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    Yet we keep voting in globalist leaders that want to suck up to them. The old saying is a definition of insanity is continuing to do the same thing expecting a different result.
     
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  14. polara71

    polara71 Old Man with a Hat

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    facebook_15847468813051.jpg
     
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  15. MoPar Maniac

    MoPar Maniac Well-Known Member

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  16. polara71

    polara71 Old Man with a Hat

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    Since the WHO is at the least 50% funded by the Chinese they have no credibility, none! The WHO of course looked the other way, they were paid to.
     
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  17. MoPar Maniac

    MoPar Maniac Well-Known Member

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    If you will recall WHO said there was nothing to worry about in Italy.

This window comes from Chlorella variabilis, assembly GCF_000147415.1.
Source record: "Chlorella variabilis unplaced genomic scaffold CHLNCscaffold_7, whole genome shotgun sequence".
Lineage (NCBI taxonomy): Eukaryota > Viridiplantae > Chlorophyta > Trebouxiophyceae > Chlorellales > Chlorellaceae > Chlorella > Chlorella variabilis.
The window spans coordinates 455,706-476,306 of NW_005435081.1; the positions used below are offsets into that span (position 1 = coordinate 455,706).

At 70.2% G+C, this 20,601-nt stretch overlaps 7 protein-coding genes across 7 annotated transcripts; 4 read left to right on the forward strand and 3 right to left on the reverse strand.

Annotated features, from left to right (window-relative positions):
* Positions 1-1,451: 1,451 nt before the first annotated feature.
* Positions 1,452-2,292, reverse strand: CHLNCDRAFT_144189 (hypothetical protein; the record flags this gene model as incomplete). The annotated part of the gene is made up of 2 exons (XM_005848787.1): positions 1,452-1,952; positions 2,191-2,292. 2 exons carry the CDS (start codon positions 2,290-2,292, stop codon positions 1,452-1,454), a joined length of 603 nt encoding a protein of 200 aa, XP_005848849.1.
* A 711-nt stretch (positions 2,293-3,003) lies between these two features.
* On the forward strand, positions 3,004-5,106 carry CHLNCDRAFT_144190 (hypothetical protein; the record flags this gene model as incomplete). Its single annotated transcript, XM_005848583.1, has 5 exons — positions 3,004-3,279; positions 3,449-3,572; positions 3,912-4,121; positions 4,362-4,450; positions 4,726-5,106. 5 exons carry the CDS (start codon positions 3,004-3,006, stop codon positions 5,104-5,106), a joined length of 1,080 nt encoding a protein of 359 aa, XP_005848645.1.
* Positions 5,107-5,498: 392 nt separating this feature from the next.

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  18. tbm3fan

    tbm3fan Senior Member

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    I'll give you a pass since you are not local and have zero idea of what you talk about at this time.

    Her assets have been in a blind trust since was elected to the Senate long ago. Common knowledge. Her husband, Richard Blum, is an investment banker and was before getting married to Feinstein. He is free to do what he wants as that is his occupation and he is a private citizen. Of course this takes knowledge which is in short supply sometimes as seen here...
     
    Last edited: Mar 20, 2020
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  19. Carmine

    Carmine Old Man with a Hat

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    Well, I'm gonna test the water with this here...